Everyday Life – and Shopping – in Ancient Rome

Ancient Rome was a cosmopolitan city, drawing in people and products from across the Mediterranean world and beyond. By the late first century BC, there were as many as one million inhabitants in Rome. The people of Rome relied on retailers to provide them with food, clothing and other goods. Our ancient evidence points to a thriving retail trade in the city and, for any ancient visitor, the sheer number of retailers and shoppers must have been one of the most striking aspects of the Roman cityscape. Retailers were found in the busiest areas of the city. Small shops and workshops lined the main thoroughfares, spilling out over their thresholds into the streets and colonnades. Market traders, street sellers and ambulant hawkers also tended to be found in central areas. They clustered around temples, bathhouses, forums, circuses, amphitheaters and theatres, attracted by the commercial opportunities offered by large gatherings of people. Sellers at temples offered votive offerings such a…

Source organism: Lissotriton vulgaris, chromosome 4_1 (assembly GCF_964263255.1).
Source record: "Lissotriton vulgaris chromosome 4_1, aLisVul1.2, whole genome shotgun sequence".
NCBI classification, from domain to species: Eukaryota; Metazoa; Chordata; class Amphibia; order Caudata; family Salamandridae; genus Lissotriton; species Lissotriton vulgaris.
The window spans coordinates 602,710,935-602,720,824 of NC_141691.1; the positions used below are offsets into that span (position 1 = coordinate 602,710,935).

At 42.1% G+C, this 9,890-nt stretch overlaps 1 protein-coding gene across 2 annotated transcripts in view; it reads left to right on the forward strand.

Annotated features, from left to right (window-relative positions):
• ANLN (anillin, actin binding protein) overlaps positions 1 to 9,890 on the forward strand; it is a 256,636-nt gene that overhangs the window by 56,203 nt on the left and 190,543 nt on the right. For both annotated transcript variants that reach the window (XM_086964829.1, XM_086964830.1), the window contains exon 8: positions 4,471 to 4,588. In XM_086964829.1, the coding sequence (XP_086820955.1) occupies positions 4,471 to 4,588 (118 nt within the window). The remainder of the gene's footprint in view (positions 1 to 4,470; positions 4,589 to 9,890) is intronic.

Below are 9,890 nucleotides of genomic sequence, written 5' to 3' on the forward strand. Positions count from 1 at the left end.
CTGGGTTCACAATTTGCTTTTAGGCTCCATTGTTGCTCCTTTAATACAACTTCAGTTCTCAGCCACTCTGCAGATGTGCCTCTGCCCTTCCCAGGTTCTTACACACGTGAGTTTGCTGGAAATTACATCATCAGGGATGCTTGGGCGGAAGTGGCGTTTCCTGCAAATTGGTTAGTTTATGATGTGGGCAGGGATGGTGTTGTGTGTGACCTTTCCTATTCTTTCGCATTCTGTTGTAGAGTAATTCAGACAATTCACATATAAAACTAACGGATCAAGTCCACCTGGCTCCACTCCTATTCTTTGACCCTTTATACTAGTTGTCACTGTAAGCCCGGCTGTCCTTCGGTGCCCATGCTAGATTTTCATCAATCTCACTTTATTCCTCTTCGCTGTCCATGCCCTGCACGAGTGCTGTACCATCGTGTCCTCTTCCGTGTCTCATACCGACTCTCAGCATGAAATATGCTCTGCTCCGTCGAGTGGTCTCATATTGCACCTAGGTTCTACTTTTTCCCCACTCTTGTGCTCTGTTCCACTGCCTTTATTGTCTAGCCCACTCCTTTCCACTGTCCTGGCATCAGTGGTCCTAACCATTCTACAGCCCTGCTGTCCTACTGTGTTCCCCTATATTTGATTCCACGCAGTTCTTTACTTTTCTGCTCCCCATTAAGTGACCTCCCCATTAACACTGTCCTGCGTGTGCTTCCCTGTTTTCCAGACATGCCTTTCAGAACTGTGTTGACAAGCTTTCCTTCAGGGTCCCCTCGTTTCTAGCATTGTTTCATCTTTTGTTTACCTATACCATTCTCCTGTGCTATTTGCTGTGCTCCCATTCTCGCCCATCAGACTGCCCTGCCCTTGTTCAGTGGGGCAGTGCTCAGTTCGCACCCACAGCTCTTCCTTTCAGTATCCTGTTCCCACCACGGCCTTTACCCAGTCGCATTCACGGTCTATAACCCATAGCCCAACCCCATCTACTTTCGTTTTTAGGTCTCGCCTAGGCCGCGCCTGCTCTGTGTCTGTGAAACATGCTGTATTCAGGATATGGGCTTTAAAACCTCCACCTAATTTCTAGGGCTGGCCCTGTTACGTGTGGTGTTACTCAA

Villa of Mysteries - crown jewel of the ancient city of Pompeii restored

Italy unveiled the restored crown jewel of the ancient city ofPompeiion Friday – the Villa of Mysteries. It is a spectacular estate on the outskirts of Pompeii's city center that features some of the best-preserved frescoes of the site. Pompeii, a busy commercial city overlooking the Mediterranean, was destroyed in AD 79 by an eruption of Mount Vesuvius that killed thousands of people and buried the city in 20 feet of volcanic ash. But the ash also helped preserve Pompeii's treasures, providing precious information about life in the ancient world. The first excavations began in the 18th century, but even today only two-thirds of the site's 60 hectares (150 acres) have been uncovered. See the fantastic pictures and read the article at --